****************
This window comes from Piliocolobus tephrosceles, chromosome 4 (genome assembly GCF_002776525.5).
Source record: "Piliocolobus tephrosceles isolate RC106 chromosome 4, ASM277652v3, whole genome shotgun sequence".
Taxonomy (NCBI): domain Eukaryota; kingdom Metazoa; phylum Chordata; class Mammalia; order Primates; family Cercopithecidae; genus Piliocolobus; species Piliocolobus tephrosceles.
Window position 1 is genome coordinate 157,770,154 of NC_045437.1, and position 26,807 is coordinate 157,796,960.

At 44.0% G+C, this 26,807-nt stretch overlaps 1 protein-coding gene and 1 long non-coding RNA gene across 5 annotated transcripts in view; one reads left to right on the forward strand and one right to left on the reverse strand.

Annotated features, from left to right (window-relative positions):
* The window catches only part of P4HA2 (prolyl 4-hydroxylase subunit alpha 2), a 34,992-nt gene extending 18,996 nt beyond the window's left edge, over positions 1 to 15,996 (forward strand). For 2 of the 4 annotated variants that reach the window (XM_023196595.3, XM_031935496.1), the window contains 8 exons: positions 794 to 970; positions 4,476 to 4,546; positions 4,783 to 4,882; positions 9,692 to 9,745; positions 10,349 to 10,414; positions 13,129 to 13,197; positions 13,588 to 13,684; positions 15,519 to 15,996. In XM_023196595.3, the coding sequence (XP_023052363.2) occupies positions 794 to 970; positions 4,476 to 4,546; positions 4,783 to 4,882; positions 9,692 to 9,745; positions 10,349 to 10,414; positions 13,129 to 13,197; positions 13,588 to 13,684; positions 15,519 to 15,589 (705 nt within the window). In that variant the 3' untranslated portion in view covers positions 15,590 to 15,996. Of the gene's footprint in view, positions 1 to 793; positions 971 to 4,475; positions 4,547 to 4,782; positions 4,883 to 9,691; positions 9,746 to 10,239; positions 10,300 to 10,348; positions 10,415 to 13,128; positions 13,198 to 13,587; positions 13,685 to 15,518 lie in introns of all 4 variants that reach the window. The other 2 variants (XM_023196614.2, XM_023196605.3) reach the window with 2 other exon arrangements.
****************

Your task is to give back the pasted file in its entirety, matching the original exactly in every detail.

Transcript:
This window comes from Piliocolobus tephrosceles, chromosome 4 (genome assembly GCF_002776525.5).
Source record: "Piliocolobus tephrosceles isolate RC106 chromosome 4, ASM277652v3, whole genome shotgun sequence".
Taxonomy (NCBI): domain Eukaryota; kingdom Metazoa; phylum Chordata; class Mammalia; order Primates; family Cercopithecidae; genus Piliocolobus; species Piliocolobus tephrosceles.
Window position 1 is genome coordinate 157,770,154 of NC_045437.1, and position 26,807 is coordinate 157,796,960.

At 44.0% G+C, this 26,807-nt stretch overlaps 1 protein-coding gene and 1 long non-coding RNA gene across 5 annotated transcripts in view; one reads left to right on the forward strand and one right to left on the reverse strand.

Annotated features, from left to right (window-relative positions):
* The window catches only part of P4HA2 (prolyl 4-hydroxylase subunit alpha 2), a 34,992-nt gene extending 18,996 nt beyond the window's left edge, over positions 1 to 15,996 (forward strand). For 2 of the 4 annotated variants that reach the window (XM_023196595.3, XM_031935496.1), the window contains 8 exons: positions 794 to 970; positions 4,476 to 4,546; positions 4,783 to 4,882; positions 9,692 to 9,745; positions 10,349 to 10,414; positions 13,129 to 13,197; positions 13,588 to 13,684; positions 15,519 to 15,996. In XM_023196595.3, the coding sequence (XP_023052363.2) occupies positions 794 to 970; positions 4,476 to 4,546; positions 4,783 to 4,882; positions 9,692 to 9,745; positions 10,349 to 10,414; positions 13,129 to 13,197; positions 13,588 to 13,684; positions 15,519 to 15,589 (705 nt within the window). In that variant the 3' untranslated portion in view covers positions 15,590 to 15,996. Of the gene's footprint in view, positions 1 to 793; positions 971 to 4,475; positions 4,547 to 4,782; positions 4,883 to 9,691; positions 9,746 to 10,239; positions 10,300 to 10,348; positions 10,415 to 13,128; positions 13,198 to 13,587; positions 13,685 to 15,518 lie in introns of all 4 variants that reach the window. The other 2 variants (XM_023196614.2, XM_023196605.3) reach the window with 2 other exon arrangements.